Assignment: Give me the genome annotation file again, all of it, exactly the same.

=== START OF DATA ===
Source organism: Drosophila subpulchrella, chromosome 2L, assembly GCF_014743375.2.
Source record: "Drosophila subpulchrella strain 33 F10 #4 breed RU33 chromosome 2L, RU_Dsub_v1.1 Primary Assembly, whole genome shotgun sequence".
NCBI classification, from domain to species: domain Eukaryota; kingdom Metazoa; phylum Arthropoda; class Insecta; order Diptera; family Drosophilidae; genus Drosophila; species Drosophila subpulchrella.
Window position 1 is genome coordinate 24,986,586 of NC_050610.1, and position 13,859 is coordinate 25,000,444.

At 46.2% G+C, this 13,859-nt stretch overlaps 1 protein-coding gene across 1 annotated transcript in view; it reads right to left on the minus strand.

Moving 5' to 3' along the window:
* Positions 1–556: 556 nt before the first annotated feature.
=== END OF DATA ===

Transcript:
Source organism: Drosophila subpulchrella, chromosome 2L, assembly GCF_014743375.2.
Source record: "Drosophila subpulchrella strain 33 F10 #4 breed RU33 chromosome 2L, RU_Dsub_v1.1 Primary Assembly, whole genome shotgun sequence".
NCBI classification, from domain to species: domain Eukaryota; kingdom Metazoa; phylum Arthropoda; class Insecta; order Diptera; family Drosophilidae; genus Drosophila; species Drosophila subpulchrella.
Window position 1 is genome coordinate 24,986,586 of NC_050610.1, and position 13,859 is coordinate 25,000,444.

At 46.2% G+C, this 13,859-nt stretch overlaps 1 protein-coding gene across 1 annotated transcript in view; it reads right to left on the minus strand.

Moving 5' to 3' along the window:
* Positions 1–556: 556 nt before the first annotated feature.